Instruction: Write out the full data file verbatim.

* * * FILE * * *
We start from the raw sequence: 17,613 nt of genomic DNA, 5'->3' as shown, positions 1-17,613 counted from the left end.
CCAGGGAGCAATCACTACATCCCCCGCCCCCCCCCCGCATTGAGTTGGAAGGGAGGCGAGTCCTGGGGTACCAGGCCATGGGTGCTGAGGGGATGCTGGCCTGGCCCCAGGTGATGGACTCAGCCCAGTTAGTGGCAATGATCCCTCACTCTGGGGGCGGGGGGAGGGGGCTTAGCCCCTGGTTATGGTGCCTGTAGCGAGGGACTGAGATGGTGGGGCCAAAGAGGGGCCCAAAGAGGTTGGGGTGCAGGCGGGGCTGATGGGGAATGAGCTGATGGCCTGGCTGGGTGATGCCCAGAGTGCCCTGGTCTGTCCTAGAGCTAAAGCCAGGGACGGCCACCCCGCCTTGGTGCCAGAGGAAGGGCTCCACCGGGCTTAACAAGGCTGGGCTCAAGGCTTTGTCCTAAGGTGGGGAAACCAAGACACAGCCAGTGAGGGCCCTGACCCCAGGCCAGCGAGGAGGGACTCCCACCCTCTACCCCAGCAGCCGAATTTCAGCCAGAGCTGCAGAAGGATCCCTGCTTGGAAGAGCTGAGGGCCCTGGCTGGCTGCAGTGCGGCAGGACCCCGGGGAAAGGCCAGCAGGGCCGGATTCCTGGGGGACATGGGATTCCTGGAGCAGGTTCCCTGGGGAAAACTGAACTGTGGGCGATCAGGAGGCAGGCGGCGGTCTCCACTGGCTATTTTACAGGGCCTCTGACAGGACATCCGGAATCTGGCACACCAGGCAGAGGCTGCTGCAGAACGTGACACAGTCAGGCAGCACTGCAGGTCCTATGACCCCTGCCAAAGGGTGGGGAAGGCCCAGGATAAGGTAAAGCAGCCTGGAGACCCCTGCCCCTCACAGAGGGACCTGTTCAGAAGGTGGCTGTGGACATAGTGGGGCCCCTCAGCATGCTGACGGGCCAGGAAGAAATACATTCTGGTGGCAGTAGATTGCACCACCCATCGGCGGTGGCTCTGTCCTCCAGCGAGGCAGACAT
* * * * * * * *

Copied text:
We start from the raw sequence: 17,613 nt of genomic DNA, 5'->3' as shown, positions 1-17,613 counted from the left end.
CCAGGGAGCAATCACTACATCCCCCGCCCCCCCCCCGCATTGAGTTGGAAGGGAGGCGAGTCCTGGGGTACCAGGCCATGGGTGCTGAGGGGATGCTGGCCTGGCCCCAGGTGATGGACTCAGCCCAGTTAGTGGCAATGATCCCTCACTCTGGGGGCGGGGGGAGGGGGCTTAGCCCCTGGTTATGGTGCCTGTAGCGAGGGACTGAGATGGTGGGGCCAAAGAGGGGCCCAAAGAGGTTGGGGTGCAGGCGGGGCTGATGGGGAATGAGCTGATGGCCTGGCTGGGTGATGCCCAGAGTGCCCTGGTCTGTCCTAGAGCTAAAGCCAGGGACGGCCACCCCGCCTTGGTGCCAGAGGAAGGGCTCCACCGGGCTTAACAAGGCTGGGCTCAAGGCTTTGTCCTAAGGTGGGGAAACCAAGACACAGCCAGTGAGGGCCCTGACCCCAGGCCAGCGAGGAGGGACTCCCACCCTCTACCCCAGCAGCCGAATTTCAGCCAGAGCTGCAGAAGGATCCCTGCTTGGAAGAGCTGAGGGCCCTGGCTGGCTGCAGTGCGGCAGGACCCCGGGGAAAGGCCAGCAGGGCCGGATTCCTGGGGGACATGGGATTCCTGGAGCAGGTTCCCTGGGGAAAACTGAACTGTGGGCGATCAGGAGGCAGGCGGCGGTCTCCACTGGCTATTTTACAGGGCCTCTGACAGGACATCCGGAATCTGGCACACCAGGCAGAGGCTGCTGCAGAACGTGACACAGTCAGGCAGCACTGCAGGTCCTATGACCCCTGCCAAAGGGTGGGGAAGGCCCAGGATAAGGTAAAGCAGCCTGGAGACCCCTGCCCCTCACAGAGGGACCTGTTCAGAAGGTGGCTGTGGACATAGTGGGGCCCCTCAGCATGCTGACGGGCCAGGAAGAAATACATTCTGGTGGCAGTAGATTGCACCACCCATCGGCGGTGGCTCTGTCCTCCAGCGAGGCAGACAT